Saturday, 27 October 2012

Les Panisses

One of the best nibbles to be had at apéro time in Provence are panisses. These salty little treats are made from a chickpea-based dough, sold in rolls around 25cm long and probably around 12cm diameter. They are sliced into thin discs, deep-fried and sprinkled with sea salt, and served plain or spread with tapenade. 

The consumption of panisses is not limited to aperitifs though; they are sold hot in paper bags by the dozen, to be eaten like chips in the UK. They also appear atop many salads in restaurants in and around Marseille, and as far afield as Nice. Panisses are thought to originate from the little fishing village of L'Estaque, just outside of Marseille, to the west. Takeaway stalls do a roaring trade all along the portside there, including one of the most famous, Chez Magali.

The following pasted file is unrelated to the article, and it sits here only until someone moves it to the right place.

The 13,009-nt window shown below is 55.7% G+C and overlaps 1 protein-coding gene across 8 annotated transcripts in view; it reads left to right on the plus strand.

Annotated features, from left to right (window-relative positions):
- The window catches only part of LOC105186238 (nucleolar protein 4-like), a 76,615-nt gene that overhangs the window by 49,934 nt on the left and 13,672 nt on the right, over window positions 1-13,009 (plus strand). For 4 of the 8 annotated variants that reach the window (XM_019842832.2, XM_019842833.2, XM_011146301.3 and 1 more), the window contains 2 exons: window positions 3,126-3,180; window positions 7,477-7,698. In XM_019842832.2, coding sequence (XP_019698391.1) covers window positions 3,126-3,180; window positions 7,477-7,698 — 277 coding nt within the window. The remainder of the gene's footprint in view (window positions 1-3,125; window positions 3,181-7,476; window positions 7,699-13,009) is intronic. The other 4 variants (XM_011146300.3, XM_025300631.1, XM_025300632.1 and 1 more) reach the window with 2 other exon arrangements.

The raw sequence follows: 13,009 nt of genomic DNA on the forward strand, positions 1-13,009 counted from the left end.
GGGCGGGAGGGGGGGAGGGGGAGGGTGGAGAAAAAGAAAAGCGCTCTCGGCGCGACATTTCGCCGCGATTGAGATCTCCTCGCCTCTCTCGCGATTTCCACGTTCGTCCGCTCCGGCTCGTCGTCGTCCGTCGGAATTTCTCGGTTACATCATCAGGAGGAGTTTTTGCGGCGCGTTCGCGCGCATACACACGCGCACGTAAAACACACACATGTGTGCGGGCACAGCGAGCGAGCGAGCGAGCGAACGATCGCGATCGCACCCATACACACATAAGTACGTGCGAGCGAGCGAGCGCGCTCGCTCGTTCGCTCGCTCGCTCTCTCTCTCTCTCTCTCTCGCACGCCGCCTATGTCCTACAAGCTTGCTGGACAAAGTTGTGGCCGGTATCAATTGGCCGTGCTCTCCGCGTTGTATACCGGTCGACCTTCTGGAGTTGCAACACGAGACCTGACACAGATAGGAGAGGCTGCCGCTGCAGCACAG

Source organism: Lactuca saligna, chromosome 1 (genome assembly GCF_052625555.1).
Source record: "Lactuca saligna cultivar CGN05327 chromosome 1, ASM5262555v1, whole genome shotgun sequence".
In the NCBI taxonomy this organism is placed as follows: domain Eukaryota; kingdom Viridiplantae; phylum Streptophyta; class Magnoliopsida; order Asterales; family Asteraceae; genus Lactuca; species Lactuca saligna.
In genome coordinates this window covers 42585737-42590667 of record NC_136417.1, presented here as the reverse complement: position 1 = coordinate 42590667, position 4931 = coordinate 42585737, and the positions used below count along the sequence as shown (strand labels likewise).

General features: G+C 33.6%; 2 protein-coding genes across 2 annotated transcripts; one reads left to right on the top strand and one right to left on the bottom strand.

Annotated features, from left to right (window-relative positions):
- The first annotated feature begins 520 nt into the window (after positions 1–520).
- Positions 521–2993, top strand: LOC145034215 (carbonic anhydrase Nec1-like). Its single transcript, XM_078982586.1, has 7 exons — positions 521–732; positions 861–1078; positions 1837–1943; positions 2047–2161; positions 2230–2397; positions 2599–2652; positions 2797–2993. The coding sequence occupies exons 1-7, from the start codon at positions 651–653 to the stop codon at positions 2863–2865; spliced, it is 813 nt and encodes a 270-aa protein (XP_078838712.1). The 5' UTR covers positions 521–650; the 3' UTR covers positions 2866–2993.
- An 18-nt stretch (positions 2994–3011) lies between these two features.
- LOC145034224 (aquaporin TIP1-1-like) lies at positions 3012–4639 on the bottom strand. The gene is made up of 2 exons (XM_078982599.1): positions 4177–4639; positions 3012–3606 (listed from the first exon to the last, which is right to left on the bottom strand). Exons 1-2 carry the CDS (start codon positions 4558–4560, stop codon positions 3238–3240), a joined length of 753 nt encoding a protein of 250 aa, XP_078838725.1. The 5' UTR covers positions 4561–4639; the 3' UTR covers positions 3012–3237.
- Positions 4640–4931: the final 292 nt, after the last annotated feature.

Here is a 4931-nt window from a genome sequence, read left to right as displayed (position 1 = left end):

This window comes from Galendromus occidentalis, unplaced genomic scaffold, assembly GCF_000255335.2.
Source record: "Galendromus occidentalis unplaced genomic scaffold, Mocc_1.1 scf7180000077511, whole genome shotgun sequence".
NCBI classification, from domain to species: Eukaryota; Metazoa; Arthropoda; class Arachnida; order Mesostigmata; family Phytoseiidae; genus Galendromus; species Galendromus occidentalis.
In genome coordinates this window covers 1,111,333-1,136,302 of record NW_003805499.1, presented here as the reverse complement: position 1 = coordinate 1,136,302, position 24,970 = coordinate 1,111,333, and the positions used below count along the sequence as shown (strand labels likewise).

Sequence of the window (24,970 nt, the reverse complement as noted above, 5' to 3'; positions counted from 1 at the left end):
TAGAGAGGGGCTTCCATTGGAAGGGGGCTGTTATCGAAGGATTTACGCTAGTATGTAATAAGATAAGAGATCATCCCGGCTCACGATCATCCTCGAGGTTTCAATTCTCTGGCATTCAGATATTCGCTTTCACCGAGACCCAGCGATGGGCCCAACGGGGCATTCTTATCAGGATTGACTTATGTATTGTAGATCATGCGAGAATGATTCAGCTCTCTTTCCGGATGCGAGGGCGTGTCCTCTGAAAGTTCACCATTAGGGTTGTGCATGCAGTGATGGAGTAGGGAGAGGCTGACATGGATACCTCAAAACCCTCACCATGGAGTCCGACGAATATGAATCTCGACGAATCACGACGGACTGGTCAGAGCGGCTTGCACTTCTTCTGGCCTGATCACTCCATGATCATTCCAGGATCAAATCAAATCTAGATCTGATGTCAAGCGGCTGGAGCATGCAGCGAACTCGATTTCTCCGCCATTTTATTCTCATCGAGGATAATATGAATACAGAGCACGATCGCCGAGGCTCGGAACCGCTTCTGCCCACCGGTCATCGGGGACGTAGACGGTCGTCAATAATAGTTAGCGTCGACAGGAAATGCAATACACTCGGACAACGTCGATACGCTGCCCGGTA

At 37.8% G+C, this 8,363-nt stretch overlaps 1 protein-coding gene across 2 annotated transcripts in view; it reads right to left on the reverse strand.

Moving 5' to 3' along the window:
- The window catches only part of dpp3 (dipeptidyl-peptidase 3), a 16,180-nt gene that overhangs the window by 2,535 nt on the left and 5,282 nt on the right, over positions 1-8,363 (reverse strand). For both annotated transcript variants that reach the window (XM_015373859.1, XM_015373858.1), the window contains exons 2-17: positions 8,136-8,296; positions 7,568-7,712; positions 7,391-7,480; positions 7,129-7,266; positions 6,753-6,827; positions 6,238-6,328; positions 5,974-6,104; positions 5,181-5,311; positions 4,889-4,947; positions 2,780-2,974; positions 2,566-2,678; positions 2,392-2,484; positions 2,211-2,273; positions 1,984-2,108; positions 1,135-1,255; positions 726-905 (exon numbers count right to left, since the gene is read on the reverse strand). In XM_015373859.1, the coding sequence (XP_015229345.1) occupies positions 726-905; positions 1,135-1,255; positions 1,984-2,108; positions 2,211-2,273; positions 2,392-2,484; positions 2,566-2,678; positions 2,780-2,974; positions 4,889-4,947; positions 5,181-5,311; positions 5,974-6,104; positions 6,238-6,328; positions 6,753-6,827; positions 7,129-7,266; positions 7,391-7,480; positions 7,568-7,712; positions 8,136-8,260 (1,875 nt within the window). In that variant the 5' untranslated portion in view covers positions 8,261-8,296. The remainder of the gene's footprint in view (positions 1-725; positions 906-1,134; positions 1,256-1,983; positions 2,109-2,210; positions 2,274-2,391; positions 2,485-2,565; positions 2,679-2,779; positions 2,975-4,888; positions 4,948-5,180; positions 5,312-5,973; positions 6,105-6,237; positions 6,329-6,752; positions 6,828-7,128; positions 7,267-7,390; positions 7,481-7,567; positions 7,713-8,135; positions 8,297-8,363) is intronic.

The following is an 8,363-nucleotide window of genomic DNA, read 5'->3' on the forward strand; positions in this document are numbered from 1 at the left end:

The port at L'Estaque

Along with panisses, the stalls in l'Estaque also sell chichis, an enormous dessert made from donut batter, which is rolled into a sausage, flattened, deep-fried and served with sugar or chocolate sauce. Chichi has become a provencal slang word for male genitalia, and the stall-holders never cease to get an innuendo in when handing you a freshly-fried chichi.

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